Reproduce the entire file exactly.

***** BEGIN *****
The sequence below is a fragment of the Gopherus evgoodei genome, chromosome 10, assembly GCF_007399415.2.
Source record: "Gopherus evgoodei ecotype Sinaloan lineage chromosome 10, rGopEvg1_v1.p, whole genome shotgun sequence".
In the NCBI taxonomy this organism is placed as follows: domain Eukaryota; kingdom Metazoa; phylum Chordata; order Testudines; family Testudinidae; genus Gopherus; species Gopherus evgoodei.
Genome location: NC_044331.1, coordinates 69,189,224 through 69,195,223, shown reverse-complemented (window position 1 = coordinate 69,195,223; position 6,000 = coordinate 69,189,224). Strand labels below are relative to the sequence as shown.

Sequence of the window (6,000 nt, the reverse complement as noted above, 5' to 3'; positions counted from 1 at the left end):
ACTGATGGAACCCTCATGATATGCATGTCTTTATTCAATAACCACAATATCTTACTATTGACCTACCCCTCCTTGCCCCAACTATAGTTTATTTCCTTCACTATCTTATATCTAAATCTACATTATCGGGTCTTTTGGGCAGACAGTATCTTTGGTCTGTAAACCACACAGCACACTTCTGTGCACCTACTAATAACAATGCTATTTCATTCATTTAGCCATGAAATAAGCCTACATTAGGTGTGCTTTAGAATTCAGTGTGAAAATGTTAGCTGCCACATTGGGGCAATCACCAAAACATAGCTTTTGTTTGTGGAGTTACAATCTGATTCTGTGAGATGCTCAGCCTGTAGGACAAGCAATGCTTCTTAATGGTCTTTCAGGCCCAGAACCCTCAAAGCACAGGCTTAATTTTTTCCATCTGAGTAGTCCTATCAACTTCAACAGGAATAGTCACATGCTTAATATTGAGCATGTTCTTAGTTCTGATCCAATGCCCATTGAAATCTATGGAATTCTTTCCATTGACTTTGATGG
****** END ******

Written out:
The sequence below is a fragment of the Gopherus evgoodei genome, chromosome 10, assembly GCF_007399415.2.
Source record: "Gopherus evgoodei ecotype Sinaloan lineage chromosome 10, rGopEvg1_v1.p, whole genome shotgun sequence".
In the NCBI taxonomy this organism is placed as follows: domain Eukaryota; kingdom Metazoa; phylum Chordata; order Testudines; family Testudinidae; genus Gopherus; species Gopherus evgoodei.
Genome location: NC_044331.1, coordinates 69,189,224 through 69,195,223, shown reverse-complemented (window position 1 = coordinate 69,195,223; position 6,000 = coordinate 69,189,224). Strand labels below are relative to the sequence as shown.

Sequence of the window (6,000 nt, the reverse complement as noted above, 5' to 3'; positions counted from 1 at the left end):
ACTGATGGAACCCTCATGATATGCATGTCTTTATTCAATAACCACAATATCTTACTATTGACCTACCCCTCCTTGCCCCAACTATAGTTTATTTCCTTCACTATCTTATATCTAAATCTACATTATCGGGTCTTTTGGGCAGACAGTATCTTTGGTCTGTAAACCACACAGCACACTTCTGTGCACCTACTAATAACAATGCTATTTCATTCATTTAGCCATGAAATAAGCCTACATTAGGTGTGCTTTAGAATTCAGTGTGAAAATGTTAGCTGCCACATTGGGGCAATCACCAAAACATAGCTTTTGTTTGTGGAGTTACAATCTGATTCTGTGAGATGCTCAGCCTGTAGGACAAGCAATGCTTCTTAATGGTCTTTCAGGCCCAGAACCCTCAAAGCACAGGCTTAATTTTTTCCATCTGAGTAGTCCTATCAACTTCAACAGGAATAGTCACATGCTTAATATTGAGCATGTTCTTAGTTCTGATCCAATGCCCATTGAAATCTATGGAATTCTTTCCATTGACTTTGATGG